Today's post is some eye candy.
When I was a magazine editor, I dreamed of doing an issue that contained no photography—the art for every story would be illustration. I've nothing against photography. I'm a photographer myself and love great magazine photo work. But the variety of media and range of expression and sheer creative energy of illustration has always dazzled me when it's done by someone of extraordinary talent and skill.
I can't say enough about the work of Anna Parini. Nor can I put enough of it before you on this platform. So please go to her site and gaze at her work. Your eyes will thank you.
I enjoy looking at and thinking about the graphic design of tight spaces: wine labels, logos, business cards, Field Notes notebooks, book covers. The mandatory elements, layout, unity, balance, typography, color, how the designer gets my attention and directs my eye and avoids cliché (maybe) while making the essential allusions and signifying at a glance. All of it fascinates me.
Which means I lapped up Jo Lou's "What Eleven Books Looked Like Before the Final Cover," published by Electric Lit. Lu talked to a near-dozen designers about their work on recent books, not just the final covers that graced the books in stores, but earlier designs that did not make the final cut. Each designer explains how the designs evolved, what was wrong with the rejected covers and what was right with the final versions.
One of the more interesting aspects, to me, was how various external influences affected the designer's thinking. David Litman had to change his thinking about a new cover for a reissue of Ray Bradbury's Something Wicked This Way Comes because the publisher wanted it more of a piece with a recent reissue of Fahrenheit 451. Nicole Caputo worked on the cover of Karen E. Bender's The New Order (at top), a collection that includes stories about violence and a school shooting. While Caputo was working up her design, the Stoneman High School shooting occurred and Caputo successfully lobbied for an upsetting image of an overturned school chair.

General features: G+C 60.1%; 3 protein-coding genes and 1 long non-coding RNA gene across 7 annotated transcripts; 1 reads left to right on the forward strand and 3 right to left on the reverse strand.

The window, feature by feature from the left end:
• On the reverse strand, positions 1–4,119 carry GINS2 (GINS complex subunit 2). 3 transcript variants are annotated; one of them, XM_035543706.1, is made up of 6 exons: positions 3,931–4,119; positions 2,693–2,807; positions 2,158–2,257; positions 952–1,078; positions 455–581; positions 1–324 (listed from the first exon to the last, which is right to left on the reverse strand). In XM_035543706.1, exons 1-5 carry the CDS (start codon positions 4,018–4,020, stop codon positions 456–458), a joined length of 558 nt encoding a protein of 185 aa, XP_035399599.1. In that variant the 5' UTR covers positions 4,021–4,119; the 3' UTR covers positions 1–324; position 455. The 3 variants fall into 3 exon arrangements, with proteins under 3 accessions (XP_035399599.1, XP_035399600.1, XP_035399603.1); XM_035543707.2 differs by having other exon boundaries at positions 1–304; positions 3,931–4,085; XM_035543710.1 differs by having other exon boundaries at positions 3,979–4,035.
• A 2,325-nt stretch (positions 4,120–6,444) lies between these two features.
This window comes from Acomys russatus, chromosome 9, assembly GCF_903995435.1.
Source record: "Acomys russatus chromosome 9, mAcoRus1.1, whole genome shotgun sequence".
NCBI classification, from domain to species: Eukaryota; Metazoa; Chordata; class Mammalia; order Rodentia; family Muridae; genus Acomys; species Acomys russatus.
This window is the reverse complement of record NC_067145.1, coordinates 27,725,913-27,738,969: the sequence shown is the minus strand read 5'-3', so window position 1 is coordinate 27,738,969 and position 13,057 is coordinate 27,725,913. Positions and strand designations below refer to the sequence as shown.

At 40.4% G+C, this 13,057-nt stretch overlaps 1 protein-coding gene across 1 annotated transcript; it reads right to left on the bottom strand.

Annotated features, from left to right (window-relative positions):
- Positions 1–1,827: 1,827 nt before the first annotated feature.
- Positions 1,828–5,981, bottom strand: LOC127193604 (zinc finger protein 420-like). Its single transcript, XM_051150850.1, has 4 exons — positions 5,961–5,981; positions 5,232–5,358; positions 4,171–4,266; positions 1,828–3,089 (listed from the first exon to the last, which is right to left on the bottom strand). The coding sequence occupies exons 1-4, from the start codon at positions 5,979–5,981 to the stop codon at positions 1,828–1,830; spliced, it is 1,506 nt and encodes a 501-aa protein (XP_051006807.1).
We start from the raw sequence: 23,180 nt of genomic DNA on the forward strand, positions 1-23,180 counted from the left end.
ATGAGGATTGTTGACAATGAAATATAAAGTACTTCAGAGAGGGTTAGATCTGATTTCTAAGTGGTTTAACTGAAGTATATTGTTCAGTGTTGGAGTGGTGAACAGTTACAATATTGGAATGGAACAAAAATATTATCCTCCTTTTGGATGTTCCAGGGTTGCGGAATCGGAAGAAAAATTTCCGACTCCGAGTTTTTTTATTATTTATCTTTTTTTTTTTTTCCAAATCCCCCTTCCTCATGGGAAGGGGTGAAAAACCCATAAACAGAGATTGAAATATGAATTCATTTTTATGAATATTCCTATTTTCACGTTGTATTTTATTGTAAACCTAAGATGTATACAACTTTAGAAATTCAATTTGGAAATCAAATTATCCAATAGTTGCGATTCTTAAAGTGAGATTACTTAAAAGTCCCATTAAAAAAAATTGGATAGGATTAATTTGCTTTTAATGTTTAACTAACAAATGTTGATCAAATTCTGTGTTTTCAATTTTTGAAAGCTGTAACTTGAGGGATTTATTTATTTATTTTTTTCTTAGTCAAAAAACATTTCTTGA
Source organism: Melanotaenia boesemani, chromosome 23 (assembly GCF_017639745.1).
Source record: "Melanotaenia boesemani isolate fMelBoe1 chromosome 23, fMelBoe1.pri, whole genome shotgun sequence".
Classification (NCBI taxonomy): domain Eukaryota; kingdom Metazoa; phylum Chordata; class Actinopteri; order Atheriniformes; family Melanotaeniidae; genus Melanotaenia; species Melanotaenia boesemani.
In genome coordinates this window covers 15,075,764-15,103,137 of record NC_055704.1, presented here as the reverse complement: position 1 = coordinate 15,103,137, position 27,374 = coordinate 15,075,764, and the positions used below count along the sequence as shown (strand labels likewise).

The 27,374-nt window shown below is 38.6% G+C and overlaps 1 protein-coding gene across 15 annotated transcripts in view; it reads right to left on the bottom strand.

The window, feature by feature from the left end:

In two cases, I preferred one of the rejected covers, as with Colin Webber's design for Whiskey When We're Dry by John Larison (right). The final version is on the right, but I like the left one much more.
A whole nuther thing is another Electric Lit post by Lou, "10 Satirical Covers for the Terrible Books You Can't Get Away From." This one really appeals to my inner punk. Lou writes about designer Matthew Revert's mockups for all those contemporary publishing clichés like Highly Embellished Anecdotes About Using Drugs a Few Times in My Early Twenties and Middle Class Crime Writer Fetishizing the Lower Class. The covers are great and the satire dead on. (Be sure to click on the images.)